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Understanding Anxiety Disorders

Understanding Anxiety Disorders

(This content is being used for illustrative purposes only; any person depicted in the content is a model)

Author: Justin Mckibben

Anxiety itself is part of the human condition, and we all have our moments when our anxiety gets the best of us. Different problems or adversities in our lives instigate different responses, and the more complex or critical the situation seems the more likely we are to face anxiety. The difference with anxiety disorders is that they involve more than fleeting moments of worry or fear. Anxiety disorders creates intense feelings of fear that tend to last much long, and over time these feelings get worse- not better.

Anxiety disorders and their symptoms can interfere with everyday life; work, relationships and personal health can suffer severe consequences when this pattern runs interrupted. So it is important when trying to live a healthy life that we assess and understand anxiety disorders.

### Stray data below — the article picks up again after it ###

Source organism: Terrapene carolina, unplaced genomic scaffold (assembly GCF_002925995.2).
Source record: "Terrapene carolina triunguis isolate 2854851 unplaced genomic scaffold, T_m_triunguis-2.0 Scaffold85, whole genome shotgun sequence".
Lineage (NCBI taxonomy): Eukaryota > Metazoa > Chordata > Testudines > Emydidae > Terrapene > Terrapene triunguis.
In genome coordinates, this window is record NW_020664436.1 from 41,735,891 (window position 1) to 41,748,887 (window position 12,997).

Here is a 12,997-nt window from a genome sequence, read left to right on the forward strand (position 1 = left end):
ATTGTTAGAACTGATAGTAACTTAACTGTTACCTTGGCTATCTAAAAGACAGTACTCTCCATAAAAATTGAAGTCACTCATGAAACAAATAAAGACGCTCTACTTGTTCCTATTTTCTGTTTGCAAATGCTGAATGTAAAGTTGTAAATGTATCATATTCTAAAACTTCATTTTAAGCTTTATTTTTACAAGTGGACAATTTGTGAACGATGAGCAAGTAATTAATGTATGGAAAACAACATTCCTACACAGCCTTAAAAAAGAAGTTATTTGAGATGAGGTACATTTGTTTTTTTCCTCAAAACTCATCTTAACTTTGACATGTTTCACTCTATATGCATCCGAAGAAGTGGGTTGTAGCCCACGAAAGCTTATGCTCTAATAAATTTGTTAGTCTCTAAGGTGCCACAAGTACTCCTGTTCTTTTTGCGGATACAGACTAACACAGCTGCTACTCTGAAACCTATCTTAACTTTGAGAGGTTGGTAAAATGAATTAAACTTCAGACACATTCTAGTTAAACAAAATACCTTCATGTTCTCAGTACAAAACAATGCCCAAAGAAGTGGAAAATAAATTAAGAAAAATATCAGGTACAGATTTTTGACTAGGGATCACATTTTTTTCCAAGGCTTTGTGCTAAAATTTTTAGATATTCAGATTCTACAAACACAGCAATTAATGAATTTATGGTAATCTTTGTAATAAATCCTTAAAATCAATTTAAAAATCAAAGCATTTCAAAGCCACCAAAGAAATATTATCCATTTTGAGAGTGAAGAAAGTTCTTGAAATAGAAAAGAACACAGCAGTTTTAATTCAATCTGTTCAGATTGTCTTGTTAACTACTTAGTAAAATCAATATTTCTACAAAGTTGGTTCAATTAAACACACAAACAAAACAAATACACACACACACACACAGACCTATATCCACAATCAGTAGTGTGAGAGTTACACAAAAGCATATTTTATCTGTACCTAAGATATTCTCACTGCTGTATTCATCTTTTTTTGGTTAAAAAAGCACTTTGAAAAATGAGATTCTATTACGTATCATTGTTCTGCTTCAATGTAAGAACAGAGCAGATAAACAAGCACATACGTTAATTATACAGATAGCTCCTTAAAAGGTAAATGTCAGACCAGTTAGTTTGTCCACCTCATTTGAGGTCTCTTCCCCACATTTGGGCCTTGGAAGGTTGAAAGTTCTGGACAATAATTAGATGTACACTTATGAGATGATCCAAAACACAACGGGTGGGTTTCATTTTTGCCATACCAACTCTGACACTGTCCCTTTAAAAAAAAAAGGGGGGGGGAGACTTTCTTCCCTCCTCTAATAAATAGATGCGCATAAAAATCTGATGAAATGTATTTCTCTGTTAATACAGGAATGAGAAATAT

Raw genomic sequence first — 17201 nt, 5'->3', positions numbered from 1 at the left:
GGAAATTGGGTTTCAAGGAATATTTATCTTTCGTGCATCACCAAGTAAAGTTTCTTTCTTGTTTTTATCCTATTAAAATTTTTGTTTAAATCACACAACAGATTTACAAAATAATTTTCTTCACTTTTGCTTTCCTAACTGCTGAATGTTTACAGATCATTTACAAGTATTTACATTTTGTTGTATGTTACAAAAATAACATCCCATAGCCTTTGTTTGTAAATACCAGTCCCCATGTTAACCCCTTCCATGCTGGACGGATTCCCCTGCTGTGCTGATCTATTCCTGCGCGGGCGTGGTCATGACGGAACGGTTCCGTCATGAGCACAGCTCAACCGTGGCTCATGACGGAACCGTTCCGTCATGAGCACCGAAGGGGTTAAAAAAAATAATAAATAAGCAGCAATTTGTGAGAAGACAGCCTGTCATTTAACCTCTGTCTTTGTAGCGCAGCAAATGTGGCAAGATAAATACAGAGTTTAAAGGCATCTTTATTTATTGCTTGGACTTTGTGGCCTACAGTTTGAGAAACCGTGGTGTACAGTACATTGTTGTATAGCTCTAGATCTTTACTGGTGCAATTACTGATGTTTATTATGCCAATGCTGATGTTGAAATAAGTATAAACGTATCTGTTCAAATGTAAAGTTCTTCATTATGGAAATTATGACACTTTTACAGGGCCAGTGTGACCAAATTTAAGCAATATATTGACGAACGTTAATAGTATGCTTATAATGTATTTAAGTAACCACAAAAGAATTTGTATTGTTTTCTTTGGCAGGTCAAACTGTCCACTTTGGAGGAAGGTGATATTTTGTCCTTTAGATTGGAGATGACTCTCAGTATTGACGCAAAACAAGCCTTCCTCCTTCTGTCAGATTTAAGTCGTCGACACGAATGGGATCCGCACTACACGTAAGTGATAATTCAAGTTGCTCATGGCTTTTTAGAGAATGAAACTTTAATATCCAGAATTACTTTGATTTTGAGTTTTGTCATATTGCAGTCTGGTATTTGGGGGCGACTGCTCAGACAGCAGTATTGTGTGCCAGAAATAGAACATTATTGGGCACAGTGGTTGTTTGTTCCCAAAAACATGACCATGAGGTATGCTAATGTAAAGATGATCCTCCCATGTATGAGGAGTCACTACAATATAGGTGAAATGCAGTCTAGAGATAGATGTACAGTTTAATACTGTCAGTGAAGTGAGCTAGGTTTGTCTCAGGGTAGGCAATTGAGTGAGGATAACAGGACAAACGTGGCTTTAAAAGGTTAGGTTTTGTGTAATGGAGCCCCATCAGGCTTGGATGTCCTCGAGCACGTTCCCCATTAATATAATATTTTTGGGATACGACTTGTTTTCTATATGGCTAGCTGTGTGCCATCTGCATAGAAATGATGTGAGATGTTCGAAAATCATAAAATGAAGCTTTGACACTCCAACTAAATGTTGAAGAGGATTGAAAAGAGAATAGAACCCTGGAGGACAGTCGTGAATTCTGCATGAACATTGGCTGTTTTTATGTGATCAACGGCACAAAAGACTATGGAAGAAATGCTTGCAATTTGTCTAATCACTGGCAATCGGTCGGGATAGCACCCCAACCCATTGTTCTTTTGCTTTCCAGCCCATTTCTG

Complexity

There are several different kinds of anxiety disorders that can manifest in our lives in various ways. According to the National Institute of Mental Health, there is information on three primary forms of anxiety.

Generalized anxiety disorder

This is displayed through excessive anxiety for months at a time experiencing several symptoms such as:

  • Restlessness
  • Easily fatigued
  • Difficulty concentrating
  • Muscle tension
  • Sleeping problems

Panic disorder

Panic disorder is characterized by recurrent and unexpected panic attacks, which are sudden and abrupt feelings of intense fear. Someone having a panic attack may experience:

  • Palpitations
  • Pounding or accelerated heart
  • Sweating
  • Trembling
  • Shortness of breath
  • Choking
  • Feeling of impending doom

Panic disorder symptoms itself include:

  • Sudden and repeated panic attacks
  • Feelings of loss of control during panic attack
  • Intense worries about the next panic attack